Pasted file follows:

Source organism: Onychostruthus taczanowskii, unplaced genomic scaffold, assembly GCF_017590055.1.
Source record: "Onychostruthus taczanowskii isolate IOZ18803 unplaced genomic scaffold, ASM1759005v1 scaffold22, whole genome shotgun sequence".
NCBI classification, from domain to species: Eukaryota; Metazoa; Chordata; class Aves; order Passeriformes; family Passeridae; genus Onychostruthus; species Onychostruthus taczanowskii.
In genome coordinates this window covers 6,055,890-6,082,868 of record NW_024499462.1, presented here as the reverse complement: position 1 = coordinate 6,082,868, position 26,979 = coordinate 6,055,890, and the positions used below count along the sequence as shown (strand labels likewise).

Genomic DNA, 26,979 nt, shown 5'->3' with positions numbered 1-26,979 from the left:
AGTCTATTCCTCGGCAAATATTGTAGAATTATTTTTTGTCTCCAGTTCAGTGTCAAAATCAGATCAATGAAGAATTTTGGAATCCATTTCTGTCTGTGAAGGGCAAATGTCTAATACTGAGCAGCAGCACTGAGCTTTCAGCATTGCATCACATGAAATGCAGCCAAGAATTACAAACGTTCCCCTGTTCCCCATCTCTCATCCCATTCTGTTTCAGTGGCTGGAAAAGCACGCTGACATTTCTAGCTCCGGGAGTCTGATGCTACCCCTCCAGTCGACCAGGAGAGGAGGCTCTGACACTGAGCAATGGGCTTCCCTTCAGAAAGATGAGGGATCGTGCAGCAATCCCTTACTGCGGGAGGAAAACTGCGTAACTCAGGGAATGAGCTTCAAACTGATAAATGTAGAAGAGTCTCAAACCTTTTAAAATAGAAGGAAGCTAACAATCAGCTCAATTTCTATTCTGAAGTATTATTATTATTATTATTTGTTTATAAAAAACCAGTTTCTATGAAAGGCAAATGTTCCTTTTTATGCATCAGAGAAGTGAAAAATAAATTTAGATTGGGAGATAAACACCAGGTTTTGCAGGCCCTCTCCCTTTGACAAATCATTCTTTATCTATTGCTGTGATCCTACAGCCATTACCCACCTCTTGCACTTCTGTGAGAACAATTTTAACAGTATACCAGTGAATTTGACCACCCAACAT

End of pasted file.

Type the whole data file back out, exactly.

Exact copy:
Source organism: Onychostruthus taczanowskii, unplaced genomic scaffold, assembly GCF_017590055.1.
Source record: "Onychostruthus taczanowskii isolate IOZ18803 unplaced genomic scaffold, ASM1759005v1 scaffold22, whole genome shotgun sequence".
NCBI classification, from domain to species: Eukaryota; Metazoa; Chordata; class Aves; order Passeriformes; family Passeridae; genus Onychostruthus; species Onychostruthus taczanowskii.
In genome coordinates this window covers 6,055,890-6,082,868 of record NW_024499462.1, presented here as the reverse complement: position 1 = coordinate 6,082,868, position 26,979 = coordinate 6,055,890, and the positions used below count along the sequence as shown (strand labels likewise).

Genomic DNA, 26,979 nt, shown 5'->3' with positions numbered 1-26,979 from the left:
AGTCTATTCCTCGGCAAATATTGTAGAATTATTTTTTGTCTCCAGTTCAGTGTCAAAATCAGATCAATGAAGAATTTTGGAATCCATTTCTGTCTGTGAAGGGCAAATGTCTAATACTGAGCAGCAGCACTGAGCTTTCAGCATTGCATCACATGAAATGCAGCCAAGAATTACAAACGTTCCCCTGTTCCCCATCTCTCATCCCATTCTGTTTCAGTGGCTGGAAAAGCACGCTGACATTTCTAGCTCCGGGAGTCTGATGCTACCCCTCCAGTCGACCAGGAGAGGAGGCTCTGACACTGAGCAATGGGCTTCCCTTCAGAAAGATGAGGGATCGTGCAGCAATCCCTTACTGCGGGAGGAAAACTGCGTAACTCAGGGAATGAGCTTCAAACTGATAAATGTAGAAGAGTCTCAAACCTTTTAAAATAGAAGGAAGCTAACAATCAGCTCAATTTCTATTCTGAAGTATTATTATTATTATTATTTGTTTATAAAAAACCAGTTTCTATGAAAGGCAAATGTTCCTTTTTATGCATCAGAGAAGTGAAAAATAAATTTAGATTGGGAGATAAACACCAGGTTTTGCAGGCCCTCTCCCTTTGACAAATCATTCTTTATCTATTGCTGTGATCCTACAGCCATTACCCACCTCTTGCACTTCTGTGAGAACAATTTTAACAGTATACCAGTGAATTTGACCACCCAACAT